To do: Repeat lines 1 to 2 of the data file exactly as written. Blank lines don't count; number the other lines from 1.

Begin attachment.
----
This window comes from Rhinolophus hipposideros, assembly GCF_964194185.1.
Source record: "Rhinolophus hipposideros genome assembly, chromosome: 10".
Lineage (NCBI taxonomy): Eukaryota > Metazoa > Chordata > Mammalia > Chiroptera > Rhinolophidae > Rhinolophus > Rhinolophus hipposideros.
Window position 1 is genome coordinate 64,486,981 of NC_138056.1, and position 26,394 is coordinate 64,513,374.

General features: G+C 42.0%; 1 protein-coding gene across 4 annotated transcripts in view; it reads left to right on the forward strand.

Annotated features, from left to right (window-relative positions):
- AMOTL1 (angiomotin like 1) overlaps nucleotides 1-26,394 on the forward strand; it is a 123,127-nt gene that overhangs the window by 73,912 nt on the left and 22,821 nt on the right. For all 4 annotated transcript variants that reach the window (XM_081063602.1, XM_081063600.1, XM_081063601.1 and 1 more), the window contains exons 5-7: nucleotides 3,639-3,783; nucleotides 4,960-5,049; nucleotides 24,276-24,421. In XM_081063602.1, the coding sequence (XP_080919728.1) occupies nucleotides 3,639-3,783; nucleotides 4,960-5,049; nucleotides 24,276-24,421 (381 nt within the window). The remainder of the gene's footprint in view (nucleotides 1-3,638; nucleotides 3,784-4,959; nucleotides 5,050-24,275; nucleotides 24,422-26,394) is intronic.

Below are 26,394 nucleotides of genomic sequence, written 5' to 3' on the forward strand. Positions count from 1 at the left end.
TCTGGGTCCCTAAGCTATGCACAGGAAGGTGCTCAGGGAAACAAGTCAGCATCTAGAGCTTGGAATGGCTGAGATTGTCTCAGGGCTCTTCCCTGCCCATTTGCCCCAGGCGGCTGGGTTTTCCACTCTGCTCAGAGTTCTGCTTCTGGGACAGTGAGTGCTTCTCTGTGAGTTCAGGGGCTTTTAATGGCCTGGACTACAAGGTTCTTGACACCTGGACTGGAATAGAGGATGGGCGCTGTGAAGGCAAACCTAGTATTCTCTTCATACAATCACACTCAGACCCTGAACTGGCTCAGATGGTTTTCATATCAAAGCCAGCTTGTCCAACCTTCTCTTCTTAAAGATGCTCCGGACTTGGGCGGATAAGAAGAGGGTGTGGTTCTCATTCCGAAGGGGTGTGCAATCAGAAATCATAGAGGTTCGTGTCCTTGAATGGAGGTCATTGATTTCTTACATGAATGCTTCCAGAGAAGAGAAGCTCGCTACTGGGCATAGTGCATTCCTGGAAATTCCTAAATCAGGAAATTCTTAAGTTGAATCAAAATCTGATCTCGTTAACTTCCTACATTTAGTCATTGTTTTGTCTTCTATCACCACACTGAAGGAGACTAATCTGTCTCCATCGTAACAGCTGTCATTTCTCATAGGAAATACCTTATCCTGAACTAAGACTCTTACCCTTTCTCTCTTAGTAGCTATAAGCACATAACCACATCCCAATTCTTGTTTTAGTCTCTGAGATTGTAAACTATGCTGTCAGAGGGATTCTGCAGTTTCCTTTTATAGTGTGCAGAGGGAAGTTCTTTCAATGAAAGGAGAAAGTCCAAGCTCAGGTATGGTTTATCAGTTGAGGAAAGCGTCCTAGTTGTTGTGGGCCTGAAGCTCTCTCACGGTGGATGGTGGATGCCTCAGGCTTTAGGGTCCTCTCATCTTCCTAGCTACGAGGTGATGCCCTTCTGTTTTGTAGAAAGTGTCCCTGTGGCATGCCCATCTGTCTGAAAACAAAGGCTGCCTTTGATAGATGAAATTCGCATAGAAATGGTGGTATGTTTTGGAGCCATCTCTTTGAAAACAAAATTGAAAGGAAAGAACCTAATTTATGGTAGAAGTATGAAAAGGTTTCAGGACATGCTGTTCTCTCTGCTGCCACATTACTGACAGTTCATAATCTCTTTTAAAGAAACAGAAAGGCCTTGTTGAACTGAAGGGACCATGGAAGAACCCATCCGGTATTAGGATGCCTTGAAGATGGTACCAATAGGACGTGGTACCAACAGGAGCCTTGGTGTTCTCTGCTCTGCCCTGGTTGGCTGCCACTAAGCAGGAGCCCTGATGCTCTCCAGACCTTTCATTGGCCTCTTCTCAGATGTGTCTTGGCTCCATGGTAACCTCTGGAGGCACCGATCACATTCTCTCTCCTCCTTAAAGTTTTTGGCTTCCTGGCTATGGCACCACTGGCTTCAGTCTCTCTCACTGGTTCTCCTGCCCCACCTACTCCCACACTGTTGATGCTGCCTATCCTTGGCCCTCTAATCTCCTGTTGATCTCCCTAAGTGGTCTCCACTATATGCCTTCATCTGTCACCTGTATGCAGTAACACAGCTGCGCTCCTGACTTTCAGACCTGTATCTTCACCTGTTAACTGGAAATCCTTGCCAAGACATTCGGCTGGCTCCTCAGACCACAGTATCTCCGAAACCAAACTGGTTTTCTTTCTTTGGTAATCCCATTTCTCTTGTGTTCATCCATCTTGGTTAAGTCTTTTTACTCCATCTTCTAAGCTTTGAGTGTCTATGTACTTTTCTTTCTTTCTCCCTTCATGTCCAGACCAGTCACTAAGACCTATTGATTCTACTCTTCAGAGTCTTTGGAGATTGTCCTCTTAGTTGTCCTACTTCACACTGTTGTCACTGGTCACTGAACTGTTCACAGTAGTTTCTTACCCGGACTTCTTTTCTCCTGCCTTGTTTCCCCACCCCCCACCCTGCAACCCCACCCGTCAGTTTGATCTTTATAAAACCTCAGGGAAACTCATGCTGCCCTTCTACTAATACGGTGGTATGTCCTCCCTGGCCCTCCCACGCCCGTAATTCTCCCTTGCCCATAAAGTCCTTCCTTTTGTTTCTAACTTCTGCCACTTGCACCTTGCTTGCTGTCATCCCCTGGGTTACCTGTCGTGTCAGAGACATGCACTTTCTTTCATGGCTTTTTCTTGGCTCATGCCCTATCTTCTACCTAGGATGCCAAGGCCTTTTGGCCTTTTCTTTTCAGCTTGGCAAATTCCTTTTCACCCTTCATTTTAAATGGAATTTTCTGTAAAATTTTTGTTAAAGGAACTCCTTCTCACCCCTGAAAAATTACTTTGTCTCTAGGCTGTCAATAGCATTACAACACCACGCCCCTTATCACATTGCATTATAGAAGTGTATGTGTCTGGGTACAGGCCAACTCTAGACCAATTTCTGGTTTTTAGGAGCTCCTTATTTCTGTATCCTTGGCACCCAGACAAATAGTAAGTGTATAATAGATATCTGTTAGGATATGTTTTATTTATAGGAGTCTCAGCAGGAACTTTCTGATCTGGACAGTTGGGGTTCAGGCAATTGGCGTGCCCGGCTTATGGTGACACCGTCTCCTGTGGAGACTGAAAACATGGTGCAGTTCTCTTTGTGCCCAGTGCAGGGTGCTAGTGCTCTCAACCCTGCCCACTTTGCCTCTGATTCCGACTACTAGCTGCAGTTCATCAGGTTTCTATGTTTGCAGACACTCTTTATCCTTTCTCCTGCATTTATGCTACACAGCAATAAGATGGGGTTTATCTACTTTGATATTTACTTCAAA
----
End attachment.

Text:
This window comes from Rhinolophus hipposideros, assembly GCF_964194185.1.
Source record: "Rhinolophus hipposideros genome assembly, chromosome: 10".